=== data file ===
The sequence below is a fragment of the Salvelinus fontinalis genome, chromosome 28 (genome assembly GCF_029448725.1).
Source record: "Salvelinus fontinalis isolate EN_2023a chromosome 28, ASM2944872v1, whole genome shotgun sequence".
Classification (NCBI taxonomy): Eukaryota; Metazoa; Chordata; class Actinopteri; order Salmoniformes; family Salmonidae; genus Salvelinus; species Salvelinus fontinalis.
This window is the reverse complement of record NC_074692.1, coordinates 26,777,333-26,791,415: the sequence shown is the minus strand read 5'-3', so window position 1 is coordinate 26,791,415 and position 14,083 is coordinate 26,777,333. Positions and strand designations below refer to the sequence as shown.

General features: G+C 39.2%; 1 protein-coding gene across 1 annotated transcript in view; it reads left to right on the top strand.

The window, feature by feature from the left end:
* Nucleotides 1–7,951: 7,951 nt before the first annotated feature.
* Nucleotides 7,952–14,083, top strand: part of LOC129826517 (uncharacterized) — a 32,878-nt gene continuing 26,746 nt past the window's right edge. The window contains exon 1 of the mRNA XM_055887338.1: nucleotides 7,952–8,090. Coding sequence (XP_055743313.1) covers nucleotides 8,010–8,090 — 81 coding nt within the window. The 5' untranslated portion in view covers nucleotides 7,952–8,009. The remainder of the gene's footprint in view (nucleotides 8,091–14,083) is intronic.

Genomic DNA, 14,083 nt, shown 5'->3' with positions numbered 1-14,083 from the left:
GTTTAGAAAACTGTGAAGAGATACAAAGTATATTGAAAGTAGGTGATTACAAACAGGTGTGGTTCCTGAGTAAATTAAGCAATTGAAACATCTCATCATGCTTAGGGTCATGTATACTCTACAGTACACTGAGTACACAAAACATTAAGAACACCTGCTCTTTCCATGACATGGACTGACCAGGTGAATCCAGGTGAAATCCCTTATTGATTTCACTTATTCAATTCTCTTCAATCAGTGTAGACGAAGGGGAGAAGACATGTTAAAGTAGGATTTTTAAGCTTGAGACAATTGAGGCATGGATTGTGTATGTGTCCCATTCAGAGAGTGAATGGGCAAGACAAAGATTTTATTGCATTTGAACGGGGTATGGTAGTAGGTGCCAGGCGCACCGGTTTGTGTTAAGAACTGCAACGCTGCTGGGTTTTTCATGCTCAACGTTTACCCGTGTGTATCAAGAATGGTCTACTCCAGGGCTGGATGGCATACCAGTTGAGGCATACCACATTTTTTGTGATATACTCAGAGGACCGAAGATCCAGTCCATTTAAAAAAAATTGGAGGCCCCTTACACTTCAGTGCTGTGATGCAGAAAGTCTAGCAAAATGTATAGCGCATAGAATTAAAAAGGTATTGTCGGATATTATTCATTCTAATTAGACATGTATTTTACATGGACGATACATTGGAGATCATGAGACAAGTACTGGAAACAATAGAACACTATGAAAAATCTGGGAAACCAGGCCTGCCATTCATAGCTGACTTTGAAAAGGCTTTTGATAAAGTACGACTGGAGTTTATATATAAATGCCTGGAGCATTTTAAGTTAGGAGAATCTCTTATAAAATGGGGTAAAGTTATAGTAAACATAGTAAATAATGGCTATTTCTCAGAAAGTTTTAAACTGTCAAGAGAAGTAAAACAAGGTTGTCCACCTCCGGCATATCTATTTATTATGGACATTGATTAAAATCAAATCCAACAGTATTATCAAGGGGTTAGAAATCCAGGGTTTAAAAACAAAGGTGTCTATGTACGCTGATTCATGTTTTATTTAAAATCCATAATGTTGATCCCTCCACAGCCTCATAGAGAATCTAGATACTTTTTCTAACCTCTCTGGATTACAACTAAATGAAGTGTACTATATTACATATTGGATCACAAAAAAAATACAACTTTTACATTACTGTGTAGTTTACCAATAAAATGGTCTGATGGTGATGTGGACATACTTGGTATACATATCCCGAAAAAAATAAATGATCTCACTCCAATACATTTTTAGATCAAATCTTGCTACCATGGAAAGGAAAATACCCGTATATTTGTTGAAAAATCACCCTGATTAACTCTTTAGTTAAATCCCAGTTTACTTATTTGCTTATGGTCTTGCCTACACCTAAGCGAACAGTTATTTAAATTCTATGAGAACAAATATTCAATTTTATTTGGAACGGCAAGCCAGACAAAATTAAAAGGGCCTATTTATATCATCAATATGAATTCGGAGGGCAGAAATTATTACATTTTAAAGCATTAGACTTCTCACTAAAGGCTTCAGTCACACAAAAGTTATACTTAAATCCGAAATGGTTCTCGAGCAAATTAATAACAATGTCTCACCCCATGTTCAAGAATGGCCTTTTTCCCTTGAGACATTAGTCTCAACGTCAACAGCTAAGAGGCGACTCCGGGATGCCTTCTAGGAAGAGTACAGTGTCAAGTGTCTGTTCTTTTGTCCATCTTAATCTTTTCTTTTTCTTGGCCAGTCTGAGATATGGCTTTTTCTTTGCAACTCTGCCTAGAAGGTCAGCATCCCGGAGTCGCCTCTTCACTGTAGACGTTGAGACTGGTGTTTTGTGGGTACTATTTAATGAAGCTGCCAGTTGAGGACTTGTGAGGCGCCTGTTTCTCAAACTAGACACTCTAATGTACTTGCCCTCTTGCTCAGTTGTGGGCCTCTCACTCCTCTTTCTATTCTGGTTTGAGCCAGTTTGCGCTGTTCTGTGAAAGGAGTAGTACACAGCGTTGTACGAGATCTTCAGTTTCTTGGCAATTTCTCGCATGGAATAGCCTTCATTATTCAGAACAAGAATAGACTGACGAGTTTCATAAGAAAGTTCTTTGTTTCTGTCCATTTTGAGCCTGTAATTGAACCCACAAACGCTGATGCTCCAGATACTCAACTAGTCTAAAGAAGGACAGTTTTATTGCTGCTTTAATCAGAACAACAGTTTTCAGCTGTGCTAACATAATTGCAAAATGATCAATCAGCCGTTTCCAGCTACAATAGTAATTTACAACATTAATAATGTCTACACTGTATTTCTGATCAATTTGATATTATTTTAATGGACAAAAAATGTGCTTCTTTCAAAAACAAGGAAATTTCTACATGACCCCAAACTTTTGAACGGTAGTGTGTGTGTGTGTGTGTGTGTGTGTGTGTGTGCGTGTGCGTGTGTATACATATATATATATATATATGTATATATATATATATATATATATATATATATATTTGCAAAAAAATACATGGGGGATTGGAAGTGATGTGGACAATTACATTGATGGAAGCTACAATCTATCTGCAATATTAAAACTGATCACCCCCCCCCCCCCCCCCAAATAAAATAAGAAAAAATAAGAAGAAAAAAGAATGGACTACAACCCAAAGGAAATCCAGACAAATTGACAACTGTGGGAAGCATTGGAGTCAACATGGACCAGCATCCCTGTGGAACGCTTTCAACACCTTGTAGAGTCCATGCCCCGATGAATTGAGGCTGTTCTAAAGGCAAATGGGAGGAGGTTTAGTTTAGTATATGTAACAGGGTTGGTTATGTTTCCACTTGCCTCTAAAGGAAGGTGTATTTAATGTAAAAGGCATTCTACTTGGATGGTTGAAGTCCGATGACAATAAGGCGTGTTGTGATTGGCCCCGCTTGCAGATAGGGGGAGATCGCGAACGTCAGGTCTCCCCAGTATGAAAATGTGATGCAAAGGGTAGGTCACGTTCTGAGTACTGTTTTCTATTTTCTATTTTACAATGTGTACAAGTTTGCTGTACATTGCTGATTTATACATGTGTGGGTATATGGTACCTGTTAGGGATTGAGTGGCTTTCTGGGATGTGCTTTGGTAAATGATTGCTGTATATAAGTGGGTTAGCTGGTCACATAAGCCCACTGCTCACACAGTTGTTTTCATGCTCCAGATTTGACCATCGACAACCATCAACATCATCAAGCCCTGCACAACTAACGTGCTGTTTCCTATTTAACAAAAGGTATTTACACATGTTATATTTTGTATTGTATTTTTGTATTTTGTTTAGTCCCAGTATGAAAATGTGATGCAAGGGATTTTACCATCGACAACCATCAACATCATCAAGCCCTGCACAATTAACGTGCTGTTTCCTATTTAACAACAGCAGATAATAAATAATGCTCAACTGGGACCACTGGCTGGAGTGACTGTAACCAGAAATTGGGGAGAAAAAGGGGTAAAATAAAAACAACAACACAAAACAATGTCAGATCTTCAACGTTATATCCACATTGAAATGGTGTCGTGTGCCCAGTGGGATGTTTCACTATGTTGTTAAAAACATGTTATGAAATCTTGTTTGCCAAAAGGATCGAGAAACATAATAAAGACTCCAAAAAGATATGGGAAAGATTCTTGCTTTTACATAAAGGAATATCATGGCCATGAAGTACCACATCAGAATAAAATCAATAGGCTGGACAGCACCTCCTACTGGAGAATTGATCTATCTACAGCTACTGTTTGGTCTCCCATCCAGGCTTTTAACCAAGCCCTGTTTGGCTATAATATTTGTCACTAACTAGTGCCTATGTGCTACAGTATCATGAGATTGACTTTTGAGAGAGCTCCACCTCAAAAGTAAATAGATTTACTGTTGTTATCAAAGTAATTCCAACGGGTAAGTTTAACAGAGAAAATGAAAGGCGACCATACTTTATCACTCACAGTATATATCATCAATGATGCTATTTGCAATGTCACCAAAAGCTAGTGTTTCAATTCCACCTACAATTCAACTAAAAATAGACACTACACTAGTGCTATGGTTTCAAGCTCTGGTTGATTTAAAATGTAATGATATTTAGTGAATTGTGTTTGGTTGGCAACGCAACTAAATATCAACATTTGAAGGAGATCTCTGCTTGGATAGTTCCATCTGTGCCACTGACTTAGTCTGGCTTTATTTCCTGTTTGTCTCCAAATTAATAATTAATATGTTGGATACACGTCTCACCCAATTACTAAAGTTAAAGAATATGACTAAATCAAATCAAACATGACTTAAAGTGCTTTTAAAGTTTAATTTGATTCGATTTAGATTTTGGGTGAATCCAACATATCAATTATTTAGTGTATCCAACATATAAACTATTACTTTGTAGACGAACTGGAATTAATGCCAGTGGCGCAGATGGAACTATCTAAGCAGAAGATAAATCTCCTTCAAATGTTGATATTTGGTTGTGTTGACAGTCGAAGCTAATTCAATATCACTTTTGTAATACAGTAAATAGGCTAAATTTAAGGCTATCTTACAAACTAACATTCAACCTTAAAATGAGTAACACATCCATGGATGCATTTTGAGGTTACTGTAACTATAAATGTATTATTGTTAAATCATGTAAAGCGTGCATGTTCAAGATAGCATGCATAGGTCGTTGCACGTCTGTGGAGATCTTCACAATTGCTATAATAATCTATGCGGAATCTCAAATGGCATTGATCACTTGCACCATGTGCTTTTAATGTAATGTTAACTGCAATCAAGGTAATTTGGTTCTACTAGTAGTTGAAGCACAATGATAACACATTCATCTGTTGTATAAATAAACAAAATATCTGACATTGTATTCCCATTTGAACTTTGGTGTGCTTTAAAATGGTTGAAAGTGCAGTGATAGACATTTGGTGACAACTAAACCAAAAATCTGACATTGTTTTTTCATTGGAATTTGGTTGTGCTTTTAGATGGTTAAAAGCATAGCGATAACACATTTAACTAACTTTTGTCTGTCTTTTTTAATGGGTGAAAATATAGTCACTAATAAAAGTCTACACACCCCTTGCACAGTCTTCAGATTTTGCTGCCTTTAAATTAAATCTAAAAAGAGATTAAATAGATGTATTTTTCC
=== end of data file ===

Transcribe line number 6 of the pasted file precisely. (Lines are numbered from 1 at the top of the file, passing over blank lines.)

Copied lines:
The window, feature by feature from the left end: